piracy countermeasures?

Discussion in 'Public Game Developers Forum' started by chickdigger802, Oct 11, 2010.

  1. chickdigger802

    chickdigger802 Well-Known Member

    Apr 14, 2009
    Atlanta GA
    I'm planning to do a pretty awesome game which probably won't be coming out for a while (a year or 2?) and was wondering what are some good ways to fight against piracy? Does any of the online services have any way to detect cracked software? (gc,plus+,openfient,crystal etc)? Besides going free + iap, anyone else find good ways to counter piracy? I remember beejive did something that blacklisted your phone if you ran a cracked software, but I think that's server side. So ya... any insight?
  2. StevePerks

    StevePerks Active Member

    Apr 8, 2010
    I've just implemented some effective anti-piracy code for Line Ninja. I've not had brilliant download volumes from the App Store so far and I'm getting about a 10:1 ratio of cracked versions versus the official version.

    How do I know? At the moment the current version implements the piracy check but doesn't disable the game in any way, but posts the stats to a simple hosted aspx page on a Windows Server. Today I've just submitted an update for Line Ninja in which the game ends at a score of 12 ands prompts the user to buy the official version if it detects a cracked version is running. Note the posting of data to the server is not necessary for the piracy check, I do it purely to collect the stats.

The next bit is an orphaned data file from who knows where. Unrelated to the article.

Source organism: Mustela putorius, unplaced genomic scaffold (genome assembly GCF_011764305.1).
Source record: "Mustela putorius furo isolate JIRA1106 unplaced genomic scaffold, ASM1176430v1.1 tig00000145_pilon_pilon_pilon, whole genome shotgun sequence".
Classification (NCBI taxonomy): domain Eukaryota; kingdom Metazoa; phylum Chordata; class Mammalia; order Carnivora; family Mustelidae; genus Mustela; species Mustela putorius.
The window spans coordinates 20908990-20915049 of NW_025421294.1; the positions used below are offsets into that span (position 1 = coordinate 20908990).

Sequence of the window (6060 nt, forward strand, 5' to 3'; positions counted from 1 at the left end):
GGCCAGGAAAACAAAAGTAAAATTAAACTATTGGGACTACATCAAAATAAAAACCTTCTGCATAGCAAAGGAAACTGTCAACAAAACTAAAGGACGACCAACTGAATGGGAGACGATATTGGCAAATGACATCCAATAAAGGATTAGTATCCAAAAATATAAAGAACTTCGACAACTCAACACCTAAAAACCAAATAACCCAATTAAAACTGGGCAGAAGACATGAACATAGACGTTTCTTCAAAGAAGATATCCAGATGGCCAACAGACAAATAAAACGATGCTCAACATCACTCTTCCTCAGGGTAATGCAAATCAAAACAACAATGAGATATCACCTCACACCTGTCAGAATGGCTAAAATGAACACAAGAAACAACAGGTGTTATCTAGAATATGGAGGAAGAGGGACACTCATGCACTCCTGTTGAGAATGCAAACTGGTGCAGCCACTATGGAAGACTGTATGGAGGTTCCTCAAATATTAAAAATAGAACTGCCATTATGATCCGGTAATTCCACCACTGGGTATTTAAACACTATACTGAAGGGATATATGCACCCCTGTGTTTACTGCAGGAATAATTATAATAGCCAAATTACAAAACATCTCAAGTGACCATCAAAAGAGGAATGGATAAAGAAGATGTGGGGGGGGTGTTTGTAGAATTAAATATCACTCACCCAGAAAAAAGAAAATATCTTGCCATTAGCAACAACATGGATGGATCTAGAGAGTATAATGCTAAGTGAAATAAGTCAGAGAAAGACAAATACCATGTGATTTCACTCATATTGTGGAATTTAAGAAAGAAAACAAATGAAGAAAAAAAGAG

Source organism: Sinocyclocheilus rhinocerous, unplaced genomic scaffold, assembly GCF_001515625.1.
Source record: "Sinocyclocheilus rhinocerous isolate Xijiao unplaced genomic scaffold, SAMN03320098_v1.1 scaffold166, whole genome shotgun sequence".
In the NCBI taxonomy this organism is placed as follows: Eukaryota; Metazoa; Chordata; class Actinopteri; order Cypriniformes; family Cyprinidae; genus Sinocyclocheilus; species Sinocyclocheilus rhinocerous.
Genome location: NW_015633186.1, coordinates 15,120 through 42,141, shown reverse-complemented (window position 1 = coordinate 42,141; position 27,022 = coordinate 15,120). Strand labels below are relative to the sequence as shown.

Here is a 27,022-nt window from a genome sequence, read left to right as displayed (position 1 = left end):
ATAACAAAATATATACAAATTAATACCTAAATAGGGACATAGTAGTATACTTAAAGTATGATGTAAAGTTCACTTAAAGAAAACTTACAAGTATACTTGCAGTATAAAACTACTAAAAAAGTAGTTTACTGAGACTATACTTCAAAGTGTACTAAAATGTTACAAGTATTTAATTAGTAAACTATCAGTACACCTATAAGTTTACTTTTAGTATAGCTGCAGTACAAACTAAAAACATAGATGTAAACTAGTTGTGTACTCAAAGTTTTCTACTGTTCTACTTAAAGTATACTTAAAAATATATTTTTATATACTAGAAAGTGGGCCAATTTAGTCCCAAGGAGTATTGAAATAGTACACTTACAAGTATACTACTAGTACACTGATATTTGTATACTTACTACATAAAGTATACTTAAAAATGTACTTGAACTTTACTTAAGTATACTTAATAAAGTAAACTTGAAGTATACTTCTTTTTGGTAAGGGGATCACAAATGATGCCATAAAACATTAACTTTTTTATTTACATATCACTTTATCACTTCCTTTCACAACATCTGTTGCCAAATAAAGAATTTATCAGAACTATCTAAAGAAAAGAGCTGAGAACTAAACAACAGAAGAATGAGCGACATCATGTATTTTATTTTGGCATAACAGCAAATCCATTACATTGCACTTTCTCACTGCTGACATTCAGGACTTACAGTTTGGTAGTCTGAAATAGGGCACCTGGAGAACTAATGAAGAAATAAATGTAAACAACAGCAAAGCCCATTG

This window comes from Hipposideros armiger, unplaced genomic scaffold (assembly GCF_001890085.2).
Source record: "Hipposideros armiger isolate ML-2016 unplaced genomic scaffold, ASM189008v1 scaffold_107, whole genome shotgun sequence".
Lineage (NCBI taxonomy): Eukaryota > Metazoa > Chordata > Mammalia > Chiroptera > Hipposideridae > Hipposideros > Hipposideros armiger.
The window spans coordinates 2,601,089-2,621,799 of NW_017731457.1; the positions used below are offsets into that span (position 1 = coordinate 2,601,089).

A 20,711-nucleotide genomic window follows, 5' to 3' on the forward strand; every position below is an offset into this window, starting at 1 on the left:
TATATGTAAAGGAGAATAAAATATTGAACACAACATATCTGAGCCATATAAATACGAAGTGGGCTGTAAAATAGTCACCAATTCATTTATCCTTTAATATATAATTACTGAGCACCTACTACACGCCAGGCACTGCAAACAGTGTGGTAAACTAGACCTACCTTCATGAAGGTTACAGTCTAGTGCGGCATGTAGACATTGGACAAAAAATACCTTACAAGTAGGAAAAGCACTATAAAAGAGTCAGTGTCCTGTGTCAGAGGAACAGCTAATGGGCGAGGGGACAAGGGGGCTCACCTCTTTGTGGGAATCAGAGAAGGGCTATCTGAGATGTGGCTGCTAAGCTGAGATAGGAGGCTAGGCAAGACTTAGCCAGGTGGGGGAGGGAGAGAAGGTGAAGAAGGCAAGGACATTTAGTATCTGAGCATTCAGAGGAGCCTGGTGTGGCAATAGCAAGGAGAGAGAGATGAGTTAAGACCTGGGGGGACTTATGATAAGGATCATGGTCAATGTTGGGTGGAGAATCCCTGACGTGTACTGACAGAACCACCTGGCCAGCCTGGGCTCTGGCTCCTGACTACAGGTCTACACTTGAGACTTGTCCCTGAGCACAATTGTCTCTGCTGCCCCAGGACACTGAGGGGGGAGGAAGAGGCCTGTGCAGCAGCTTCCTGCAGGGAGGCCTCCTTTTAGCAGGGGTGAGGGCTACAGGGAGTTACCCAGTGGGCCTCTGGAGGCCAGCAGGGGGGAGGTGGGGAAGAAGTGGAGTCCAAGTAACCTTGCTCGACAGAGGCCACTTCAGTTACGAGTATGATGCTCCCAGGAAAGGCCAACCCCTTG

My code implements a method I found published that checks the app for an encryption flag (cracked versions are generally unencrypted). At the moment this seems to be a valid check against the automated cracking tools used. I considered it a worthwhile investment of my time, only taking a few hours to implement and test.

    If anyone wants any further information or some sample code then please feel free to PM me.
  3. sticktron

    sticktron Well-Known Member

    The automated tools are used first on everything. Then if your app is any good, and people want it, it gets put in a queue for case-specific cracking, which has a fast turnaround (hours not weeks).

    You are only wasting time on copy protection that could be better spent on the app. Only a smal fraction of downloaders would pay forth game before trying it anyway, if they wanted it at all. People would save their money for the EA and Gameloft games, not even try the thousands upon thousands of risky no-name apps.
  4. Donovan1209

    Donovan1209 Well-Known Member

    Jan 28, 2010
    United States
    Alright, here it goes, my dark past. Well, actually not so dark. When I was jailbroken ages ago, I was against piracy. But then I wanted to try out apps I was thinking about purchasing, and if I liked them I'd get them. So I downloaded "Stick Skater" and when I opened it, it said something along the lines of "this is not a legal copy" or something like that. I don't know if that helps. (But for the record I did by Stick Skater anyway)
  5. chickdigger802

    chickdigger802 Well-Known Member

    Apr 14, 2009
    Atlanta GA
    lol it's ok. About everyone that has jb their devices has probably dabbed in ********** before =)